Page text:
Honeywell Logo, Wikimedia Commons

United Steelworkers Local 7-669 officials say they’re concerned by the arrival this morning of salaried and contract employees during contract talks at Honeywell’s Metropolis facility.

After an inspection, the U.S. Nuclear Regulatory Commission has lifted the confirmatory order it placed on Honeywell Metropolis Works requiring upgrades to guard against natural disasters.

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Labor agreement negotiations at the Metropolis Honeywell Plant got off to a bumpy start as workers were ordered to remove their union stickers yesterday morning.   Union representatives claim the move violates the National Labor Relations Act.  United Steelworkers Local 7-669 President, Stephen Lech expressed his disappointment with the turn of events.


Contract negotiations begin next week between the Metropolis Honeywell plant and the local union.

The last contract negotiation began in 2010 and lasted more than a year with several workers taking other jobs during the work stoppage.

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The Nuclear Regulatory Commission has thus far found no issues in its two-year safety review of the Honeywell uranium conversion plant in Metropolis, Illinois.  

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The Illinois Attorney General has ordered Honeywell International, Inc. to pay a $90,000 civil penalty following three releases of hydrogen fluoride at its Metropolis plant.  The company is also required to complete a series of system upgrades in accordance with the Illinois Environmental Protection Agency.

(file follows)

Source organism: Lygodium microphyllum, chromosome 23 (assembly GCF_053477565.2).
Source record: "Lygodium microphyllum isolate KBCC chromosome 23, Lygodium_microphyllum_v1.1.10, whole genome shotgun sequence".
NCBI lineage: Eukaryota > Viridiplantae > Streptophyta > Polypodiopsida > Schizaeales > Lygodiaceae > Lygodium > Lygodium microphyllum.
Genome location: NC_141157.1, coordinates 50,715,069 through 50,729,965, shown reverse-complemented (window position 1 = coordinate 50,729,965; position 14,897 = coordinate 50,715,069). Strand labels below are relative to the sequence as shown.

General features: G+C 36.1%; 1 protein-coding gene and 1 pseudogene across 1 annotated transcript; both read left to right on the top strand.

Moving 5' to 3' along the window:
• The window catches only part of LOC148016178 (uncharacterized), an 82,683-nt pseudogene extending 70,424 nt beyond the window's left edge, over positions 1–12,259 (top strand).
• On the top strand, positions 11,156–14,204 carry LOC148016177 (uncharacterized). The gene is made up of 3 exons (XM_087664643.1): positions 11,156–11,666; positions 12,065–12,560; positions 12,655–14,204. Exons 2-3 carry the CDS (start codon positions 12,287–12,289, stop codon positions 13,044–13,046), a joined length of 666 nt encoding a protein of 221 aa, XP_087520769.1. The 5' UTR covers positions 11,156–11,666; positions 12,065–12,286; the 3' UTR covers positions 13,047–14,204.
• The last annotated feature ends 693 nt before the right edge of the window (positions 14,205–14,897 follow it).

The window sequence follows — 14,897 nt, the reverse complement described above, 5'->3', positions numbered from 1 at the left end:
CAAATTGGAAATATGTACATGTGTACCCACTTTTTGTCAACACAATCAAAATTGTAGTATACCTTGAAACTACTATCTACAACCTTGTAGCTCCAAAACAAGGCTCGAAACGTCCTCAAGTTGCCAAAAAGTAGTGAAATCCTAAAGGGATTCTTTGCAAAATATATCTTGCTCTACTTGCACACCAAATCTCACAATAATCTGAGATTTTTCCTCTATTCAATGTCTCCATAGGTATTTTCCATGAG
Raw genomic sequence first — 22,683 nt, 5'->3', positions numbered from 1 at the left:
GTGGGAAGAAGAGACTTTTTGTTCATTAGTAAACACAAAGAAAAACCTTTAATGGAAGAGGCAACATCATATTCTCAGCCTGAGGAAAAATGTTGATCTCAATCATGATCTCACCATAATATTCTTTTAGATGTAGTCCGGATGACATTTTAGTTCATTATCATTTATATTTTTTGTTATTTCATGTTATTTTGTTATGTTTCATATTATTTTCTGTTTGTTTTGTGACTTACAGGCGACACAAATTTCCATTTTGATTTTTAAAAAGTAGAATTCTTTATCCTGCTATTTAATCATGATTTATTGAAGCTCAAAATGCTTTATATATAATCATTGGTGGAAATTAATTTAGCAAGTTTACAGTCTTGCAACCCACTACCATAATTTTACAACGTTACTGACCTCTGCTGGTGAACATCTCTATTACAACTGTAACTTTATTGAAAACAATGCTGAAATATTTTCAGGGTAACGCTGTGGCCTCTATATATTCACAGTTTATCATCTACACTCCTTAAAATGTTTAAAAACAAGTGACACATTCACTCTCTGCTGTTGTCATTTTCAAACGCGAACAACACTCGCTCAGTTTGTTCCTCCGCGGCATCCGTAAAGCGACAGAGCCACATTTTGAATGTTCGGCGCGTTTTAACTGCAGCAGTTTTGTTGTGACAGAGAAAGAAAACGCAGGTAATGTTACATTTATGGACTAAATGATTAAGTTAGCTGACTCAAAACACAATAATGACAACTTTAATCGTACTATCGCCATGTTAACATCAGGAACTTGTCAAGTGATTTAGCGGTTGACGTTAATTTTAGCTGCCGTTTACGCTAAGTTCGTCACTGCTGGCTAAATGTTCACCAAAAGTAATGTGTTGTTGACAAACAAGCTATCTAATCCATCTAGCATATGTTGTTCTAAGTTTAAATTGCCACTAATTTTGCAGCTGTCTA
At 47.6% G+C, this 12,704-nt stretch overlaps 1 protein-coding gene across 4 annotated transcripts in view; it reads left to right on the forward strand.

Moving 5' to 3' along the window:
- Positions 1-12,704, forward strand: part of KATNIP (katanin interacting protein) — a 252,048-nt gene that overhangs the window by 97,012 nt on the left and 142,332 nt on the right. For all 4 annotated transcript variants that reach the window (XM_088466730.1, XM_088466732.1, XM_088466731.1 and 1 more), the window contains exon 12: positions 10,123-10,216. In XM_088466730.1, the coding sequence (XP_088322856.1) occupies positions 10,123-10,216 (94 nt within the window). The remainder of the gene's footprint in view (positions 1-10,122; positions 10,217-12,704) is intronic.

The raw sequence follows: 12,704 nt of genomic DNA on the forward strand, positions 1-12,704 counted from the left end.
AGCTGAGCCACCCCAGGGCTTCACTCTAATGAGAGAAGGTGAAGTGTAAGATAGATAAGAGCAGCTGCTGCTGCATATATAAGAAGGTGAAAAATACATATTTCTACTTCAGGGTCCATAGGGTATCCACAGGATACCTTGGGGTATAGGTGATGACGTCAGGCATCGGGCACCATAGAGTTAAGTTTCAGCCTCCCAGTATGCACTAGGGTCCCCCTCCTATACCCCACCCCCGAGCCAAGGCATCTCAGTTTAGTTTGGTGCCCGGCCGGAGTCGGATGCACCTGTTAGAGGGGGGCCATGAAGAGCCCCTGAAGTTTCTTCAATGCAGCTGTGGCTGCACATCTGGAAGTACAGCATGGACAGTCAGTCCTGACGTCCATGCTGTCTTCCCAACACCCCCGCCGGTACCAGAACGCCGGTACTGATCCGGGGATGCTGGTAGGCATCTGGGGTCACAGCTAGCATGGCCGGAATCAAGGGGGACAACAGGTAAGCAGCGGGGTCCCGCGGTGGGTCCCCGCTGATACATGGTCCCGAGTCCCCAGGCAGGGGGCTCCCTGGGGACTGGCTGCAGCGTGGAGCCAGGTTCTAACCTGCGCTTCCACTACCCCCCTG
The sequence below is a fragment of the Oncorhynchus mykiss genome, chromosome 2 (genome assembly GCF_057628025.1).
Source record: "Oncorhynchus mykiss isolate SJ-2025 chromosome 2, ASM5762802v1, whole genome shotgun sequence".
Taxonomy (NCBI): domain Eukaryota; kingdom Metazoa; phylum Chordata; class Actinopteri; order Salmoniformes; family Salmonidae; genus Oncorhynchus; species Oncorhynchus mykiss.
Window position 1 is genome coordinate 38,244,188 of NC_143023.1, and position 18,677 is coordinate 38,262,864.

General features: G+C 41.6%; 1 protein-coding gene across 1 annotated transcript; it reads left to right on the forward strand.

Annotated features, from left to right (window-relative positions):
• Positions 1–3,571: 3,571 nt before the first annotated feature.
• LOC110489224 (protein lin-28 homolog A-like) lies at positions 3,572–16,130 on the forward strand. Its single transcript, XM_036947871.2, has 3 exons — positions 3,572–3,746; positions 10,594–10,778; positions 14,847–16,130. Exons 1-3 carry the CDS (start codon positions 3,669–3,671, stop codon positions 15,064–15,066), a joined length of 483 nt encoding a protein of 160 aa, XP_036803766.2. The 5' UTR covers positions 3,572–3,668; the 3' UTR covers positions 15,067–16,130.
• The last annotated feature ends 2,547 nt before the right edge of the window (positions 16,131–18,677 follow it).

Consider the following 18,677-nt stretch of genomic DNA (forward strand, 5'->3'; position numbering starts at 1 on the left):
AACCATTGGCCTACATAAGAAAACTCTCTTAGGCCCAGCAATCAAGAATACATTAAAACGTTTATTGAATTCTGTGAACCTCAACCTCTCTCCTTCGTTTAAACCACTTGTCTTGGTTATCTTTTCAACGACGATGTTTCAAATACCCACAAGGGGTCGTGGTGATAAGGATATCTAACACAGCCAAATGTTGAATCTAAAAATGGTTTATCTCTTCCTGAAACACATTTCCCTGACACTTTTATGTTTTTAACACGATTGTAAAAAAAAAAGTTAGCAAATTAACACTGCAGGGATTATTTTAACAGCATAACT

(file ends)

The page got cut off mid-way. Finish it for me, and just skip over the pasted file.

The Southern Illinoisan

Honeywell’s Metropolis plant is bringing back the remaining 11 workers on its recall list to meet its 2014 production targets. 

Plant Manager Jim Pritchett says the recall allows workers to get trained and recertified in time to support plant operations in January.  

Wikimedia Commons

Officials for Honeywell’s Metropolis plant say the facility will begin full production of uranium hexafluoride this morning.  Honeywell made the announcement yesterday after the U.S. Nuclear Regulatory Commission’s completion of a plant upgrade review last week. 

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Honeywell's Metropolis plant can resume full operations after receiving the go ahead from the Nuclear Regulatory Commission. The plant which converts uranium or to uranium-hexafluoride closed last year after failing to meet standards for natural disaster preparedness. 228 employees had been without work while the plant addressed the infrastructure needs. 

The Southern Illinoisan

The Honeywell Uranium Processing Facility is allowing some plant workers to leave while law enforcement and plant management continue investigating a report of an explosive device in the plant.

Honeywell went on lockdown after receiving the report this afternoon. Honeywell spokesman Peter Dalpe said law enforcement and members of the state bomb squad are on scene.